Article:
How Do Prescription and OTC Drugs Affect the Brain?
Taken as intended, prescription and OTC drugs safely treat specific mental or physical symptoms. But when taken in different quantities or when such symptoms aren’t present, they may affect the brain in ways very similar to illicit drugs.
For example, stimulants such as Ritalin achieve their effects by acting on the same neurotransmitter systems as cocaine. Opioid pain relievers such as OxyContin attach to the same cell receptors targeted by illegal opioids like heroin. Prescription depressants produce sedating or calming effects in the same manner as the club drugs GHB and rohypnol. And when taken in very high doses, dextromethorphan acts on the same cell receptors as PCP or ketamine, producing similar out-of-body experiences.
When abused, all of these classes of drugs directly or indirectly cause a pleasurable increase in the amount of dopamine in the brain’s reward pathway. Repeatedly seeking to experience that feeling can lead to addiction.
What Are the Other Health Effects of Prescription and OTC Drugs?
Stimulants can have strong effects on the cardiovascular system. Taking high doses of a stimulant can dangerously raise body temperature and cause irregular heartbeat or even heart failure or seizures. Also, taking some stimulants in high doses or repeatedly can lead to hostility or feelings of paranoia.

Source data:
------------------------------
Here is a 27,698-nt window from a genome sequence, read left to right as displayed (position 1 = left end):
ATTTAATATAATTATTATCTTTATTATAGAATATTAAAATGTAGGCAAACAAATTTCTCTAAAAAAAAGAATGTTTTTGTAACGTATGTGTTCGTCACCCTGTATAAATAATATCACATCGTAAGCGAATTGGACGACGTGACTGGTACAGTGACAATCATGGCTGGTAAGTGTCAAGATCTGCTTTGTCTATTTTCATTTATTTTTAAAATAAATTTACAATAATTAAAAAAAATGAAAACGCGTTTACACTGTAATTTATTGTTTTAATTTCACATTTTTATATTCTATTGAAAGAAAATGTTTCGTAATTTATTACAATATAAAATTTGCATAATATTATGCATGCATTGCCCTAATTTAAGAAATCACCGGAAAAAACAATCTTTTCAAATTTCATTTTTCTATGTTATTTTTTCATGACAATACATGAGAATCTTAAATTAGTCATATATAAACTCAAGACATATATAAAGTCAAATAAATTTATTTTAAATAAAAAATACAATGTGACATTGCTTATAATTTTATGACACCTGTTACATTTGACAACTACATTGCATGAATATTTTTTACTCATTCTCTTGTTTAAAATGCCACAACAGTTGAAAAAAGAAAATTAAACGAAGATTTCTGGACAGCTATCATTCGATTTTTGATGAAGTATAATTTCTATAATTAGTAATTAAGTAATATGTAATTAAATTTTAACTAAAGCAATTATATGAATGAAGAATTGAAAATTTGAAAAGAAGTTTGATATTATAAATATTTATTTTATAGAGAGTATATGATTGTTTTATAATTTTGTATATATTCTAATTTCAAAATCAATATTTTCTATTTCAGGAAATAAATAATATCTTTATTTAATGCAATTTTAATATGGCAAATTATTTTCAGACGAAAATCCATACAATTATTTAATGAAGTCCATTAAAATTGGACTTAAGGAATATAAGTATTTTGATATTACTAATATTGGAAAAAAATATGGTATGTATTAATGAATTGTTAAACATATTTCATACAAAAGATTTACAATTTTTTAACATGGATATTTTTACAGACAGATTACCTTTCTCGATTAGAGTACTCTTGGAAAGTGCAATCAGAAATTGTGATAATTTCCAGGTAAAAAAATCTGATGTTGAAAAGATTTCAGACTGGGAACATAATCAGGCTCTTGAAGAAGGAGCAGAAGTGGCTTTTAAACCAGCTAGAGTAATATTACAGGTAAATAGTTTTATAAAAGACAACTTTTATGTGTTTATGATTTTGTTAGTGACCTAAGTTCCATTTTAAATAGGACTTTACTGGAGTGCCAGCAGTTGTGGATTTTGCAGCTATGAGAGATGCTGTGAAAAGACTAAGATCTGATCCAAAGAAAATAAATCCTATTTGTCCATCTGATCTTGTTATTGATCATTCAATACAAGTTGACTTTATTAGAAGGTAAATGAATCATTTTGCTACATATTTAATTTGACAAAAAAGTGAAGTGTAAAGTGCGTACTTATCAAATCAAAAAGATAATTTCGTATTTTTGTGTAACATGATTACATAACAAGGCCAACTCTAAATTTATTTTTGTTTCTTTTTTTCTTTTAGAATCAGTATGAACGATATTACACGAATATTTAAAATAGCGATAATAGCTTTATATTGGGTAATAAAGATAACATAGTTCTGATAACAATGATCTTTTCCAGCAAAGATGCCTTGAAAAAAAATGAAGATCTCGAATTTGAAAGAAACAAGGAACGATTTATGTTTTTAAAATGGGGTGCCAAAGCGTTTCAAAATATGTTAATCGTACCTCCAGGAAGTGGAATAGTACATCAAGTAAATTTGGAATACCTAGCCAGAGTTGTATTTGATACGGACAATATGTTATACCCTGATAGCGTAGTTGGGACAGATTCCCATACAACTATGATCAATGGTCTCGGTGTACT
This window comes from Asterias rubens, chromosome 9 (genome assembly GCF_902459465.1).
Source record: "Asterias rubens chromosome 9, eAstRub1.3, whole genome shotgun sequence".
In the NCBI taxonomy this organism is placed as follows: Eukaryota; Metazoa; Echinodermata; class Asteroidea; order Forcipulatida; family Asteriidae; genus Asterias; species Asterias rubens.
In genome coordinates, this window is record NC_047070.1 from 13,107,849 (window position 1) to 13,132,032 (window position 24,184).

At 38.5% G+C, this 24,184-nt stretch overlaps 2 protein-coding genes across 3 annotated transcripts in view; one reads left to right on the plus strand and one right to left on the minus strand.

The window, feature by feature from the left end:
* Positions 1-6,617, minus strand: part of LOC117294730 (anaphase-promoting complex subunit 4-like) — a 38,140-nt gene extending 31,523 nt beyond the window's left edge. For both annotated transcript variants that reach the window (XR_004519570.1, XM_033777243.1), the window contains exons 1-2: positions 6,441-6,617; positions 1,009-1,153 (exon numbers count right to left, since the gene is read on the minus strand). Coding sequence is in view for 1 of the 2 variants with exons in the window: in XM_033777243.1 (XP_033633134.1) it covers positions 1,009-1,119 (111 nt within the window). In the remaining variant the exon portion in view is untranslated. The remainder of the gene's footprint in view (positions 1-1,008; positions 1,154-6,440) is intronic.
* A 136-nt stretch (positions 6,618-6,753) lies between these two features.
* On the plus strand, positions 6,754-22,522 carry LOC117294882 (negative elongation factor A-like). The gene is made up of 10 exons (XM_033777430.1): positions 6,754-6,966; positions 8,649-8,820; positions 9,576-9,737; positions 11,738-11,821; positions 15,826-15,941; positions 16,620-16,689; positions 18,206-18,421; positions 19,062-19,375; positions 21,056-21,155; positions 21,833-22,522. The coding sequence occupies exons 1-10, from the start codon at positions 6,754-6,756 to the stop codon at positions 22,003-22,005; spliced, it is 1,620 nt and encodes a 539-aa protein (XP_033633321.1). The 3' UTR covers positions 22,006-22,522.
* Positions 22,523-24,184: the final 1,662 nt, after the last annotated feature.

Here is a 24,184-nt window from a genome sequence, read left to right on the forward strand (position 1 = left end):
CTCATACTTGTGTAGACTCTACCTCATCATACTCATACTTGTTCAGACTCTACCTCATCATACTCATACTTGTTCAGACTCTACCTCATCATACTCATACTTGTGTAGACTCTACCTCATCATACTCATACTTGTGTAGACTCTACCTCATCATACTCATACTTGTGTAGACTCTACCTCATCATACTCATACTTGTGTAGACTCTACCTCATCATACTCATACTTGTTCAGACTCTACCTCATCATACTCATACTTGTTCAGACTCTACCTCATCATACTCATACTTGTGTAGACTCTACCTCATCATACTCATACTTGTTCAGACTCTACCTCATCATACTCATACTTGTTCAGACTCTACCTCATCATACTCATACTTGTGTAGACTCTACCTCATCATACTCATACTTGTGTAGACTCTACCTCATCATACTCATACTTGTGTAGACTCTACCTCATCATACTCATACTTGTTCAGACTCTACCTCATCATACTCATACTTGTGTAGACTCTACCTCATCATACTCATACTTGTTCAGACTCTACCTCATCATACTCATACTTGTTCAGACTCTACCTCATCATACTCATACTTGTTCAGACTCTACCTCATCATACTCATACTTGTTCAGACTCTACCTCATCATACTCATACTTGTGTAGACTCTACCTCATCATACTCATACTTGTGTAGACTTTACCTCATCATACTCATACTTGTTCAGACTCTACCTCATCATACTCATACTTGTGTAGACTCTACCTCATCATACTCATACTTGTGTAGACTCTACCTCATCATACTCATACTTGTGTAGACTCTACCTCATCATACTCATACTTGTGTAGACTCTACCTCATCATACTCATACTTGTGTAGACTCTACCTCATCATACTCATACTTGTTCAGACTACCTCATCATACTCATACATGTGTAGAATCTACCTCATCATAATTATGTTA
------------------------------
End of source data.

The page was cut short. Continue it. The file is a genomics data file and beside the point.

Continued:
Opioids can produce drowsiness, cause constipation, and—depending upon the amount taken—depress breathing. The latter effect makes opioids particularly dangerous, especially when they are snorted or injected or combined with other drugs or alcohol. More people die from overdoses of prescription opioids than from all other drugs combined, including heroin and cocaine.
CNS depressants slow down brain activity and can cause sleepiness and loss of coordination. Continued use can lead to physical dependence and withdrawal symptoms if discontinuing use.
Dextromethorphan can cause impaired motor function, numbness, nausea or vomiting, and increased heart rate and blood pressure. On rare occasions, hypoxic brain damage—caused by severe respiratory depression and a lack of oxygen to the brain—has occurred due to the combination of dextromethorphan with decongestants often found in the medication.
All of these drugs have the potential for addiction, and this risk is amplified when they are abused. Also, as with other drugs, abuse of prescription and OTC drugs can alter a person’s judgment and decision making, leading to dangerous behaviors such as unsafe sex and drugged driving.
Prescription Opioid Abuse: A First Step to Heroin Use?
Prescription opioid pain medications such as Oxycontin and Vicodin can have effects similar to heroin when taken in doses or in ways other than prescribed, and research now suggests that abuse of these drugs may actually open the door to heroin abuse.
Nearly half of young people who inject heroin surveyed in three recent studies reported abusing prescription opioids before starting to use heroin. Some individuals reported taking up heroin because it is cheaper and easier to obtain than prescription opioids.
Many of these young people also report that crushing prescription opioid pills to snort or inject the powder provided their initiation into these methods of drug administration.
Information prescription drugs was obtained from the National Institute on Drug Abuse
For additional information on these and other illicit drugs visit the National Institute on Drug Abuse.